Why Japan and Australia should/should not become allies
In favour of an alliance:
1. Both countries are democracies, with respect for the rule of law
2. Both are allies of the US, and so have a mutual ‘major benefactor’ and a history of operating with one another in conjunction with the US
3. Have enjoyed over 60+ years of progressive economic and diplomatic relations
4. Have mutually beneficial aspects to their economies – Japan in manufacturing, Australia in raw materials
5. Personal relations between citizens of both countries are cordial and friendly
6. Both nations depend heavily on seaborne trade, and have interests in maintenance of freedom of navigation on the sea
7. Both nations engage in and assist one another in humanitarian and disaster response exercises and operations in the Pacific and further abroad
8. Both nations belong to major multilateral regional forums and organisations, and pursue similar policies in these institutions
Against an alliance:
1. Japan has territorial issues with other major Asian nations that could drag Australia into a regional conflict against its interests
2. An alliance with Japan would gravely upset China, creating tension with Australia’s largest trading partner
3. It is not an even partnership – Japan has a vastly larger military with greater capabilities than Australia’s. Australia would not bring much to the table in terms of capabilities that Japan couldn’t already get from its alliance with the US
4. Domestic populations of both countries have not explored the possibility of an alliance, and it would be unlikely to have much support. Japan’s population is still wrestling with the implications of collective self defence, hence an alliance would be too much, too soon
5. Historically, Australia has never had a major alliance with a nation in Asia. Setting a precedent takes strong political will and a strong majority in parliament, and that is not be available at present
6. Historically, Japan has relied solely on its alliance with the US for its security for the past 60+ years. It has no recent history of an alliance outside of that with the US, and Australia’s regional relations (i.e., its exposure to China’s economic influence) might cause Tokyo to hesitate pursuing any closer ties
Questions on Freedom of Expression
To continue, in the past week Japan, and Japan's media in particular, have been wrestling with questions related to the freedom of expression as it is practised in Japan - in particular the degree of commitment that certain parliamentarians and commentators have to Article 21 of the Japanese Constitution.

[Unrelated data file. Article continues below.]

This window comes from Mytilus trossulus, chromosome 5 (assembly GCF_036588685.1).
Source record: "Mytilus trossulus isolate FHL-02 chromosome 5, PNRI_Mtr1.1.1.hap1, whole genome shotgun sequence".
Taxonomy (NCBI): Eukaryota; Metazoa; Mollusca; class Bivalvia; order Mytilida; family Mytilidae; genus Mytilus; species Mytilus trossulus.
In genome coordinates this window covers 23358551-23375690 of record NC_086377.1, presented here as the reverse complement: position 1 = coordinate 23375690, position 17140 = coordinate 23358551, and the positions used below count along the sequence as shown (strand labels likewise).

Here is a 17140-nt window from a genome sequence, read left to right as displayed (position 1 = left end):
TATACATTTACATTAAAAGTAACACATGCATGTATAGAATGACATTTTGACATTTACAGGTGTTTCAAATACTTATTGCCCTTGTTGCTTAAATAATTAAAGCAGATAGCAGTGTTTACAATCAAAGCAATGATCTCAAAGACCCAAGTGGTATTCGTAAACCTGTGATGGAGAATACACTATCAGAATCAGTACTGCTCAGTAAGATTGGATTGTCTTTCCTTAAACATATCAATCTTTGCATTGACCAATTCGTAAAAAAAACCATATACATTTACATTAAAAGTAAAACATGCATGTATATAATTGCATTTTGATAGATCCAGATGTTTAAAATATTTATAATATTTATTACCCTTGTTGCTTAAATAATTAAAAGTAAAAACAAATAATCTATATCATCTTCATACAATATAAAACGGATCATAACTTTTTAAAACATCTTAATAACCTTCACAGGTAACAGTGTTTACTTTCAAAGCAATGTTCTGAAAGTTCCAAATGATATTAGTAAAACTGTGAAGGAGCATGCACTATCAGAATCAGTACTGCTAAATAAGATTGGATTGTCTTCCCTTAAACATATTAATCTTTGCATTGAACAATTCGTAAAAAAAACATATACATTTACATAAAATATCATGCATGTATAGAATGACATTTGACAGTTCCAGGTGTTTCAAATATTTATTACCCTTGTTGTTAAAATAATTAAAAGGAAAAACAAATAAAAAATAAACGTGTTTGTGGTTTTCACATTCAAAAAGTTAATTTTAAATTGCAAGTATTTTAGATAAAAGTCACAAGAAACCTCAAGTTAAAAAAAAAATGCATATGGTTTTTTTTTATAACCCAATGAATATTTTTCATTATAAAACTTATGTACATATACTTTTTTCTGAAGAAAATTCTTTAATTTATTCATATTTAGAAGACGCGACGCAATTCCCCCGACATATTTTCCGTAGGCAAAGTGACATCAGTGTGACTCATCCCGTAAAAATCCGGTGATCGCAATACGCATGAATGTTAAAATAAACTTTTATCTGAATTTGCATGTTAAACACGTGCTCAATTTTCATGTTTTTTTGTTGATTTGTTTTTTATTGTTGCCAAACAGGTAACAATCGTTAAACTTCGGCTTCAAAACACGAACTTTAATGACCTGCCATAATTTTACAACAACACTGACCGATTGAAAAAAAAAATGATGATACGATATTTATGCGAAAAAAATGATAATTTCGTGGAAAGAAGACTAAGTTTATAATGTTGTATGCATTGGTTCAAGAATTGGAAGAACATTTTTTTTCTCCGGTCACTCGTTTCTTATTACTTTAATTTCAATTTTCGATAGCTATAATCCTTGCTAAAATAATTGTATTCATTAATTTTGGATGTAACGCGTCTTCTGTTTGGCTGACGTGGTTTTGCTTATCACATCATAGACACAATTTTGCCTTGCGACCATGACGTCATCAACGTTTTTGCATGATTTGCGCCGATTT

The first of these controversies occurred in the wake of PM Shinzo Abe’s visit to Okinawa last week to attend a commemoration ceremony marking the 70th anniversary of the Okinawa campaign. In the course of delivering his speech, PM Abe was heckled by members of the crowd angry at his government’s move to change the interpretation of Article 9 of the Constitution and recognise collective self defence, in addition to the federal government’s stubborn determination to continue constructing new military facilities at the Henoko site in northern Okinawa despite opposition from Okinawan governor Onaga Takeshi.
Local Okinawan newspapers, namely the Ryūkyū Shinpo and the Okinawan Times, have been strong supporters of the anti-base movement and of the position taken by Governor Onaga. This appears to have made them targets of comments attributed to Hyakuta Naoki, a right-wing author and commentator with close ties to the Abe administration. At a study session of young members of the LDP (the so-called “Culture and Arts Study Group”), Hyakuta, as an invited guest, said that both newspapers “should be crushed” (J), a statement he later claimed was made in jest and that was off the record.
Hyakuta’s commentary was controversial enough for PM Abe to have to come out to reinforce his government’s support for freedom of the press and note the role of freedom of expression as a fundamental pillar of democracy (J). Nevertheless, the same study session also saw, Kihara Minoru, head of the Young LDP, state that restrictions should be placed on the media (J). This set of a wave of criticism within the media of both Kihara and the LDP when it was made public, so much so that LDP executive was forced to suspend Kihara’s chairmanship of the study group (J) and once again reiterate the government’s commitment to all forms of democratic expression (J).
Memories of the restrictions on reporting imposed on newspapers during the early Shōwa era still abound in Japan, hence any mention of restricting the public’s right to information is met with incredulity and anger both by media organisations themselves and the wider public. Given Japan is still debating the implications of collective self defence, to have members of the government and their affiliates start discussing limitations on the “right to know” was poor timing, to say the least.
Polls released by the Nikkei Shimbun this week indicate that PM Abe is having a hard time selling the concept of collective self defence to the Japanese population, hence any suggestion that the government might contemplate shutting down any criticism of its policies would naturally be a cause for grave concern. While this issue might fade away, it will remain at the back of many minds both within the media and academia concerned about the direction the domestic debate on self defence has taken and whether the Abe government’s intentions are being revealed to the public in full.